Featured Linguist!

Jost Gippert: Our Featured Linguist!

"Buenos dias", "buenas noches" -- this was the first words in a foreign language I heard in my life, as a three-year old boy growing up in developing post-war Western Germany, where the first gastarbeiters had arrived from Spain. Fascinated by the strange sounds, I tried to get to know some more languages, the only opportunity being TV courses of English and French -- there was no foreign language education for pre-teen school children in Germany yet in those days. Read more



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What is English? And Why Should We Care?

By: Tim William Machan

To find some answers Tim Machan explores the language's present and past, and looks ahead to its futures among the one and a half billion people who speak it. His search is fascinating and important, for definitions of English have influenced education and law in many countries and helped shape the identities of those who live in them.


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Medical Writing in Early Modern English

Edited by Irma Taavitsainen and Paivi Pahta

This volume provides a new perspective on the evolution of the special language of medicine, based on the electronic corpus of Early Modern English Medical Texts, containing over two million words of medical writing from 1500 to 1700.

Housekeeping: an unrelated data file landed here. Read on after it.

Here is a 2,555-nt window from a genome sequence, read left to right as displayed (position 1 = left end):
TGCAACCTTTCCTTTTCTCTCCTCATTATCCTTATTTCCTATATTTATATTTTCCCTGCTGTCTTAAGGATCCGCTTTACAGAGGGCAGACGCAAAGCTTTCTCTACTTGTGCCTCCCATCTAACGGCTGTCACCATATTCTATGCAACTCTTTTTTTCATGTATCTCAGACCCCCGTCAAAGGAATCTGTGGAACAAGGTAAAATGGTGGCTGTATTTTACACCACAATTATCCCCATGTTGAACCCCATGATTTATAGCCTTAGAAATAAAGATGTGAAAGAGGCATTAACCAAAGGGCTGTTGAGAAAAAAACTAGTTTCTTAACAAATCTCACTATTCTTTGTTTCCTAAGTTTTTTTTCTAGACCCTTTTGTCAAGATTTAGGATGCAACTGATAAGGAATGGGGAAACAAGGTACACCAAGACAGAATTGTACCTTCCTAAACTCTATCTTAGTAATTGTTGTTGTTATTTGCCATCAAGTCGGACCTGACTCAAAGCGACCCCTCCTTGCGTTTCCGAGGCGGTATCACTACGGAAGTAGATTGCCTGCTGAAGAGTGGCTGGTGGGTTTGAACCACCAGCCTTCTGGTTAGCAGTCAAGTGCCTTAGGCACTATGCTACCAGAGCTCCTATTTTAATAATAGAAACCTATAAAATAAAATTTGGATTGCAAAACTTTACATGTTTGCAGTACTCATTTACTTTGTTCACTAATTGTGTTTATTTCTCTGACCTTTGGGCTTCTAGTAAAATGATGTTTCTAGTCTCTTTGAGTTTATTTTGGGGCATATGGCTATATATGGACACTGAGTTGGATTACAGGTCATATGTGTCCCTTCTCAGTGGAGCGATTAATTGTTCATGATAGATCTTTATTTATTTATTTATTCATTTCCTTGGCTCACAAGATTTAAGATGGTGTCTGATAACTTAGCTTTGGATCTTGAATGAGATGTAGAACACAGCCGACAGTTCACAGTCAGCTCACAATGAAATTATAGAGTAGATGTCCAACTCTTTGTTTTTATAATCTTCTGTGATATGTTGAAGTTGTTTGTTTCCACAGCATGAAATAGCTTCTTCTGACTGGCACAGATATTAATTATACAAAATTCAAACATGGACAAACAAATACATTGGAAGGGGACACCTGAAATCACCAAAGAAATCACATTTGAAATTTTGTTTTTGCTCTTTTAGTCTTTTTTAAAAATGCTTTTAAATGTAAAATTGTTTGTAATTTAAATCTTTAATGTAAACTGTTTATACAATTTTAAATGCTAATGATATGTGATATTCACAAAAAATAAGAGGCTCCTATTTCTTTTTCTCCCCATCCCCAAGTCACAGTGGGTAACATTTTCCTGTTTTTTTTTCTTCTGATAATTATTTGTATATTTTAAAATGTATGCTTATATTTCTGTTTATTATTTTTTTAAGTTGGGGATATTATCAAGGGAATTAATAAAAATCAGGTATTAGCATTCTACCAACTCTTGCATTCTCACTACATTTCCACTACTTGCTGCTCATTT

Academic Paper


Title: Acquisition of initial mental graphemic representations by children at risk for literacy development
Author: Kenn Apel
Institution: Florida State University
Author: Shurita Thomas-Tate
Institution: Florida State University
Author: Elizabeth B. Wilson-Fowler
Institution: Florida State University
Author: Danielle Brimo
Institution: Florida State University
Linguistic Field: Applied Linguistics; Language Acquisition
Abstract: We examined the acquisition of initial mental graphemic representations (MGRs) by 46 kindergarten children (mean age = 5 years, 9 months) at risk for literacy development because of low socioeconomic status. Using a storybook context, we exposed children to novel nonwords that varied in their phonotactic and orthotactic probabilities and then assessed the children's development of initial MGRs through spelling and reading recognition tasks. The children developed some initial MGRs but less than past reports of children from middle socioeconomic status backgrounds. Children with more advanced word recognition abilities developed more initial MGRs than their peers with less advanced word recognition skills. Like previous reports, the words' linguistic properties affected initial MGR acquisition and MGR acquisition ability predicted reading and spelling achievement above other known predictors. The results speak to the importance of increasing the print and orthographic knowledge of children at-risk for adequate literacy development.

CUP at LINGUIST

This article appears in Applied Psycholinguistics Vol. 33, Issue 2, which you can read on Cambridge's site or on LINGUIST .



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